The Ministry for change

By Joshua McKenzie-Brown

Ever heard of the word Whaikaha? Tāngata Whaikaha translates as “people who are determined to do well”. Whaikaha is also the name of New Zealand’s newest Ministry, the Ministry of Disabled People. Chief Executive and Paralympian, Paula Tesoriero, is determined to see the Ministry, which is just 10 months old, grow and flourish. Change is not going to be easy. There is no magic wand.

“Whaikaha (Ministry of Disabled People) has the potential in partnership with others to change the lives of disabled people. I stress the word partnership, because we are 1 agency, and we have a very specific mandate. We are not responsible for education, housing, employment, and transport – all of the things that critically touch the lives of disabled people and our families,” Tesoriero says.

“What we are responsible for is helping those agencies and being a system leader we won't change lives on our own, but in partnership with our community and in partnership with other Government agencies, I believe we are at the beginning of a really magic time for our community.”

There’s funding coming for the disability community. Tesoriero says $100 million has been allocated for the roll out of the transformation of the disability support system in line with the Enabling Good Lives (EGL) approach.

For those who don’t know, the EGL approach will give authority to disabled people to use their government funding in a way that best suits them. After successful trials in regional New Zealand, Labour has committed to delivering the programme nationwide.

“We have some money held on contingency that we’ll be drawing down, hopefully in June, to begin that process [EGL] will be led by the community. More personalised budgeting, connectors and plans for how disabled people want to spend their budget to live a good life.”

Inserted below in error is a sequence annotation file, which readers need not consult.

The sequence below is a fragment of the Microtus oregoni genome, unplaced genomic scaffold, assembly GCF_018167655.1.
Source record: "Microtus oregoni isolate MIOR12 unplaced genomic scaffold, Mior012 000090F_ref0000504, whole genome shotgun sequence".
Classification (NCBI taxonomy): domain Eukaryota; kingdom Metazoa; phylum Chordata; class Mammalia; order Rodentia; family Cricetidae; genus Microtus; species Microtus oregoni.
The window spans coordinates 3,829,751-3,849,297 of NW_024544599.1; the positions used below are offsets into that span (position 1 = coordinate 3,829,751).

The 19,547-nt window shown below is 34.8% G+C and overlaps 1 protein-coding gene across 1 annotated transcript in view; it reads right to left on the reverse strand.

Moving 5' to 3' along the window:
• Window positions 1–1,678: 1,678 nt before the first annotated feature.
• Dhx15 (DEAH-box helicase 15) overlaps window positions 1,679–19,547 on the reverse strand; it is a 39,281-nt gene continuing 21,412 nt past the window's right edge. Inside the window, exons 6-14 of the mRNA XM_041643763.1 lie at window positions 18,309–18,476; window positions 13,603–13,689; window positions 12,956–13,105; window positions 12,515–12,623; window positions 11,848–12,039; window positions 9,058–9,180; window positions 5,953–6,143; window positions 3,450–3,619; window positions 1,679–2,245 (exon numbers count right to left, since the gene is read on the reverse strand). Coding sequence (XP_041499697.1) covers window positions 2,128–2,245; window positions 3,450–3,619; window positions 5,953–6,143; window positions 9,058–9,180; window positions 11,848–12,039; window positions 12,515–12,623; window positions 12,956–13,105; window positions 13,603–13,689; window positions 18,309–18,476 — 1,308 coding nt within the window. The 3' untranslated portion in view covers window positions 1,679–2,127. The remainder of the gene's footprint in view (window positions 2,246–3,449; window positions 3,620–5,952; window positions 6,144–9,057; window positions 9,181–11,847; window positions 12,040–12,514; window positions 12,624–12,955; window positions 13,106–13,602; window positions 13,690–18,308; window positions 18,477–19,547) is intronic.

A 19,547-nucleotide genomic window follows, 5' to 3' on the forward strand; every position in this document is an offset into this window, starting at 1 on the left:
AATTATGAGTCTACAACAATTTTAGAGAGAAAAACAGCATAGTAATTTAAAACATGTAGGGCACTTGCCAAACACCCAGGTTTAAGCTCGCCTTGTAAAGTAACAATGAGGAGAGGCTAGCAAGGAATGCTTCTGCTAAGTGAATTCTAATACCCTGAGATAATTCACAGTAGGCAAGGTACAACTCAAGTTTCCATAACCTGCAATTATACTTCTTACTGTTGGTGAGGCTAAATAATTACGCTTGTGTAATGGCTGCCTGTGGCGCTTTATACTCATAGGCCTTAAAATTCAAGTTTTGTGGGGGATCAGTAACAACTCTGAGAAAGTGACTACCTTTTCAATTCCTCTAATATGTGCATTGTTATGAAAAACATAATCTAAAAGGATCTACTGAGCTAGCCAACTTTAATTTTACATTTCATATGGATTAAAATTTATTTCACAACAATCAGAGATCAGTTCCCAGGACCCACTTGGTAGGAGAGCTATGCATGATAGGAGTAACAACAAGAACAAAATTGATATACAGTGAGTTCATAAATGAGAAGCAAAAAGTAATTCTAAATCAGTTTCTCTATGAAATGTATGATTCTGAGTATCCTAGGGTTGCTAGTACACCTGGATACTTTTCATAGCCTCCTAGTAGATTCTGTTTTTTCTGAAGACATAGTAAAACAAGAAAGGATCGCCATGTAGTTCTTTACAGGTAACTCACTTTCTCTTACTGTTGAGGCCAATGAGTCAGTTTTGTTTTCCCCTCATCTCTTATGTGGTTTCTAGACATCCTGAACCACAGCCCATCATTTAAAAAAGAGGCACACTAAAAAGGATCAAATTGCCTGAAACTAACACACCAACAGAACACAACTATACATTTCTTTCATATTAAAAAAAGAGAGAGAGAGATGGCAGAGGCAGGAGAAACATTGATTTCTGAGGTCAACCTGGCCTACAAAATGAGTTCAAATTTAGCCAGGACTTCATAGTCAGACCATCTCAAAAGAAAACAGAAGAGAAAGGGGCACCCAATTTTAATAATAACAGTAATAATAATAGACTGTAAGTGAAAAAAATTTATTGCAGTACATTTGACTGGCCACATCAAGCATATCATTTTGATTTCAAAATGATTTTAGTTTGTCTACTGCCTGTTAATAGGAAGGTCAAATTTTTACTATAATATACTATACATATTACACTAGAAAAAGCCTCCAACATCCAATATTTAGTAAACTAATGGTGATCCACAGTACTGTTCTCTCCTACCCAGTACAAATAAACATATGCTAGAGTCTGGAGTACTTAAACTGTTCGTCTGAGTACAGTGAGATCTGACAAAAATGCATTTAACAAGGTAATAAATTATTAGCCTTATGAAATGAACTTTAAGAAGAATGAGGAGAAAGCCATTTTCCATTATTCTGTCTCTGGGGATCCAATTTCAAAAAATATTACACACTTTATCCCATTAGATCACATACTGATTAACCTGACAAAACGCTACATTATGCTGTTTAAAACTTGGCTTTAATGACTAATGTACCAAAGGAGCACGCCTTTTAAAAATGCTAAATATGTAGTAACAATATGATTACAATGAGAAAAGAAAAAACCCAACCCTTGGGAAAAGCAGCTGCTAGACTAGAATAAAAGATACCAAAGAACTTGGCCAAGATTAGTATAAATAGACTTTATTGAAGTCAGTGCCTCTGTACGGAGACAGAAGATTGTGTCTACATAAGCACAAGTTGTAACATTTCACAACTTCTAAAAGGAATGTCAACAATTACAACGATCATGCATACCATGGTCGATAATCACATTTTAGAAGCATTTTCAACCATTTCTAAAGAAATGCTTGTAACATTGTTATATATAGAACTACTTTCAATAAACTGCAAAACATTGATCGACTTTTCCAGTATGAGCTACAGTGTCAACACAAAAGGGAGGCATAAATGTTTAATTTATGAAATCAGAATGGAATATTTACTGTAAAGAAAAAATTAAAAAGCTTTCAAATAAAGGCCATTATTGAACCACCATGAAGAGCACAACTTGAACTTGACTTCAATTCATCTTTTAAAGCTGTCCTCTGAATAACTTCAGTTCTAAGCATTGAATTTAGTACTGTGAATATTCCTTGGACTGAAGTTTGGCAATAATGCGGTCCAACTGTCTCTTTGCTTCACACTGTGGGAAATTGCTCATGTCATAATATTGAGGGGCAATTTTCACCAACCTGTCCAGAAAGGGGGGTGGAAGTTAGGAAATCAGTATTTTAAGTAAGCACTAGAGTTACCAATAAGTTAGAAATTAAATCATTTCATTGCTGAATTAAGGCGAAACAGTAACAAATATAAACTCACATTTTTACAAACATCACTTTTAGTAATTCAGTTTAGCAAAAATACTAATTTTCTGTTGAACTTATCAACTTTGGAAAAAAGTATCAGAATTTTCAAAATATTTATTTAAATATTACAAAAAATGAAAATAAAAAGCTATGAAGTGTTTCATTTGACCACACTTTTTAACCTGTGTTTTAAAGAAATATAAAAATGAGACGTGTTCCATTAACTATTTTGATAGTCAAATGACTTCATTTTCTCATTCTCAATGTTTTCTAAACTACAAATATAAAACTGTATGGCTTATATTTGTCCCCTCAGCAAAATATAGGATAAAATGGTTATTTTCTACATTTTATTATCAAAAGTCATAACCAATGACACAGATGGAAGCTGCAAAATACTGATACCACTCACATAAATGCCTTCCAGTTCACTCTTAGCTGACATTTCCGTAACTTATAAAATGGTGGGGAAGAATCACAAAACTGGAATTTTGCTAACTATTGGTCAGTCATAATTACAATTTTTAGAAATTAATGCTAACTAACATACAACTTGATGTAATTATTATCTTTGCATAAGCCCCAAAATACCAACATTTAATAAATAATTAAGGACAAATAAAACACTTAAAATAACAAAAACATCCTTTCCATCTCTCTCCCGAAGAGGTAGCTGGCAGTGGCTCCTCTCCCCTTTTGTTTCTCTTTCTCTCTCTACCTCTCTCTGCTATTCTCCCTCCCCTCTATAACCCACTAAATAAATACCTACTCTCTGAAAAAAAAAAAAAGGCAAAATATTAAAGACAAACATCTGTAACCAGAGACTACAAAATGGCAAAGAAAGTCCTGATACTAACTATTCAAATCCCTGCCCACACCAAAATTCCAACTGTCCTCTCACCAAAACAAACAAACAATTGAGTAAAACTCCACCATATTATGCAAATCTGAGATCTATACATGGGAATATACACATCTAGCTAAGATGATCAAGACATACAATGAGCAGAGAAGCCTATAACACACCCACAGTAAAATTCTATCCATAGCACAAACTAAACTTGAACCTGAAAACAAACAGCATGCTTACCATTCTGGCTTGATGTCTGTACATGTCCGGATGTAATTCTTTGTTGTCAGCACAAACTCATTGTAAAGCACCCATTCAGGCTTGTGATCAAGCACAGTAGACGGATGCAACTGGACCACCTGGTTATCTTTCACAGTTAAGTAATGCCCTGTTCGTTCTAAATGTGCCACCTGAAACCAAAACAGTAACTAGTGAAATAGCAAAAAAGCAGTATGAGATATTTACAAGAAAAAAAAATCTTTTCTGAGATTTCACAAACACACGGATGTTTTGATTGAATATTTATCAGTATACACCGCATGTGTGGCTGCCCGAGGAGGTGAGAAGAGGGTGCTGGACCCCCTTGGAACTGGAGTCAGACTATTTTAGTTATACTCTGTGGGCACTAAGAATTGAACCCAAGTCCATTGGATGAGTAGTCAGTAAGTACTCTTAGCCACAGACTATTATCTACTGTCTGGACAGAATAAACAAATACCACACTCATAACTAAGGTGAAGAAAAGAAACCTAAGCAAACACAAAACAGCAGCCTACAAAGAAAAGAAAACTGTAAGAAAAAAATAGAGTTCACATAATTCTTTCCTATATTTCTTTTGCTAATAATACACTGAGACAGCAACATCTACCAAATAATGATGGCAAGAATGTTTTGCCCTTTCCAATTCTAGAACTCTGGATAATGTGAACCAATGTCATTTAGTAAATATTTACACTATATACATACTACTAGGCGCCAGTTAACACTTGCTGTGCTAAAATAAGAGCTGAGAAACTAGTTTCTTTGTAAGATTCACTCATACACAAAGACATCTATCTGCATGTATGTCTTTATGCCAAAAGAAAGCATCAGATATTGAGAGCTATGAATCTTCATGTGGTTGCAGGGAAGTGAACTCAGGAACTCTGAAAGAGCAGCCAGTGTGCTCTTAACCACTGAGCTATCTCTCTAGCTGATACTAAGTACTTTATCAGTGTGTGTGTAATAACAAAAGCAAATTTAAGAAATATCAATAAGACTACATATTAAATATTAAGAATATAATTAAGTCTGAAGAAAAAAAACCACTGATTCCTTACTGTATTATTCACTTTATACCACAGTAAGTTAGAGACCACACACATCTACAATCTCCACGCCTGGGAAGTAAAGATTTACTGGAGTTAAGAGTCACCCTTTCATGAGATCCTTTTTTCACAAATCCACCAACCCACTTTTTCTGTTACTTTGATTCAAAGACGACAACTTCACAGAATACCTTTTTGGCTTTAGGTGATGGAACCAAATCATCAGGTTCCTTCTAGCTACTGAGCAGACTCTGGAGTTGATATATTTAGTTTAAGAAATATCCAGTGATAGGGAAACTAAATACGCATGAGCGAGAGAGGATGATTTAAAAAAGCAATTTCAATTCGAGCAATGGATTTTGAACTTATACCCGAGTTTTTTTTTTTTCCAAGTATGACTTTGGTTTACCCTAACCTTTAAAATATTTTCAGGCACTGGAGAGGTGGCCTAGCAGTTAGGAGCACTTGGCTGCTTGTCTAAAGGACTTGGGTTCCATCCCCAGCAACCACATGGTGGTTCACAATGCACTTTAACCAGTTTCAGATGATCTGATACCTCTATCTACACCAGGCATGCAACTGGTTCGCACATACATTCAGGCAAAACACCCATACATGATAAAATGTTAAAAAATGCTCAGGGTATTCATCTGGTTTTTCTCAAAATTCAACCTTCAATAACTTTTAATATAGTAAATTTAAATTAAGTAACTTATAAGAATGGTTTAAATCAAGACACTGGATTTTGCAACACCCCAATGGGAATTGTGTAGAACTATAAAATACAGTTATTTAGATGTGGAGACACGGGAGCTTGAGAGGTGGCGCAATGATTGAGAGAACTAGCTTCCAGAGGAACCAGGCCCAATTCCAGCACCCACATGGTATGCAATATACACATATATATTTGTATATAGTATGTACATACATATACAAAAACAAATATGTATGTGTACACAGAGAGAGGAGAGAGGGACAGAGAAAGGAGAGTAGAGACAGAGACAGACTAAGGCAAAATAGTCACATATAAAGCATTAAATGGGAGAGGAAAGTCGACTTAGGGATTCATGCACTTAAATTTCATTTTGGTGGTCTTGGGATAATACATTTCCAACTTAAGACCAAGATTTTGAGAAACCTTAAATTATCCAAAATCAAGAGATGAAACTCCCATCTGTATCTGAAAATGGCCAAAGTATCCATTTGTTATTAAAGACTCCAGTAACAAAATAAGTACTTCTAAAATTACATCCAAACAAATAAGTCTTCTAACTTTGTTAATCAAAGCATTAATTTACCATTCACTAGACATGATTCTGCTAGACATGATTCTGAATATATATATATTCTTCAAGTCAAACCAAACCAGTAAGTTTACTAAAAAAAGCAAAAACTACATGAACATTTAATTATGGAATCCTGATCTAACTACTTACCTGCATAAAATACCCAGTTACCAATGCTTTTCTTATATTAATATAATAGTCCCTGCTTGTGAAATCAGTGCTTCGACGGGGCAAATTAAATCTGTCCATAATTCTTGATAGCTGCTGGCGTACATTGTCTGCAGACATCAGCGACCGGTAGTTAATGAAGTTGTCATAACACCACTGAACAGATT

“Cabinet will need to make some decisions on whether that's done on a regional basis or a population basis  Certainly, the community's been very clear in its expectations that we need those foundational pieces laid out around the country, which is those regional leadership groups. So there's not a date for a particular region at this point.”

“We're working really closely with the community around this next phase of bringing that experience to more people.”

Across New Zealand, concerns have been raised that there is a national disability support worker shortage. 

“The issue is of considerable concern to us at Whaikaha,Tesoriero says.

“We will need to be innovative … we've got a piece of work that we’ve just got underway on that we want to make sure that disabled people we support have a workforce that's available, that’s skilled and trained, and that people are not left without the appropriate supports in their daily life.”

“It's not an issue which Whaikaha is facing alone. Workforce issues are right across the broader health and disability sector … we’ve been working with those other health entities – primarily, Te Whatu Ora – to look at how we can respond to this. It's also globally a real issue, particularly since the emergence of Covid.”

“You only need to look at countries we often compare ourselves to. They are facing these same critical workforce issues … we're also starting ourselves on a more bespoke set of solutions for the community that we serve.”

It’s no secret that employment is a major issue for the disabled community. Graduate internships are an invaluable opportunity for those within the community that a Ministry serves to gain work experience. 

I asked Tesoriero whether the Ministry was looking to introduce Graduate Internships, as other Ministries do.

“We’ve been doing some really exciting work with the Public Service Commission around increasing the number of disabled people in the public service, she says.